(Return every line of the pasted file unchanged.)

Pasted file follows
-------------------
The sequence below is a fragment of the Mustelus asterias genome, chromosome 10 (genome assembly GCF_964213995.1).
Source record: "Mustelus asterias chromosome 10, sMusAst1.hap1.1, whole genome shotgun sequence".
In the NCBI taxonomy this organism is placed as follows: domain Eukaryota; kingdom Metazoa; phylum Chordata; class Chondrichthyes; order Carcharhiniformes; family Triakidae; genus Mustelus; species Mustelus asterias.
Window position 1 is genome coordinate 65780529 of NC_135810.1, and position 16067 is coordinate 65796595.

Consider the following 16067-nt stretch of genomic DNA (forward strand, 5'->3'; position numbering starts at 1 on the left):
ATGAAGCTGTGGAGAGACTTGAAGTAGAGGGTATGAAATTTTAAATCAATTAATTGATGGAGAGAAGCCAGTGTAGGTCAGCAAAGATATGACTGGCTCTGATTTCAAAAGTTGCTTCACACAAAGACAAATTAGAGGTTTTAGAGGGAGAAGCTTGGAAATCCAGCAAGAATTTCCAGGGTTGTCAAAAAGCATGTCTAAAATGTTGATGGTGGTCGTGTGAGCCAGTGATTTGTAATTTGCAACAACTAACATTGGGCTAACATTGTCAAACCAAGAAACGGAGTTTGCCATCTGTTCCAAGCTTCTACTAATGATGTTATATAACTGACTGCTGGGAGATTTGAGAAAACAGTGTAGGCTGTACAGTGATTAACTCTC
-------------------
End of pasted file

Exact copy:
The sequence below is a fragment of the Mustelus asterias genome, chromosome 10 (genome assembly GCF_964213995.1).
Source record: "Mustelus asterias chromosome 10, sMusAst1.hap1.1, whole genome shotgun sequence".
In the NCBI taxonomy this organism is placed as follows: domain Eukaryota; kingdom Metazoa; phylum Chordata; class Chondrichthyes; order Carcharhiniformes; family Triakidae; genus Mustelus; species Mustelus asterias.
Window position 1 is genome coordinate 65780529 of NC_135810.1, and position 16067 is coordinate 65796595.

Consider the following 16067-nt stretch of genomic DNA (forward strand, 5'->3'; position numbering starts at 1 on the left):
ATGAAGCTGTGGAGAGACTTGAAGTAGAGGGTATGAAATTTTAAATCAATTAATTGATGGAGAGAAGCCAGTGTAGGTCAGCAAAGATATGACTGGCTCTGATTTCAAAAGTTGCTTCACACAAAGACAAATTAGAGGTTTTAGAGGGAGAAGCTTGGAAATCCAGCAAGAATTTCCAGGGTTGTCAAAAAGCATGTCTAAAATGTTGATGGTGGTCGTGTGAGCCAGTGATTTGTAATTTGCAACAACTAACATTGGGCTAACATTGTCAAACCAAGAAACGGAGTTTGCCATCTGTTCCAAGCTTCTACTAATGATGTTATATAACTGACTGCTGGGAGATTTGAGAAAACAGTGTAGGCTGTACAGTGATTAACTCTC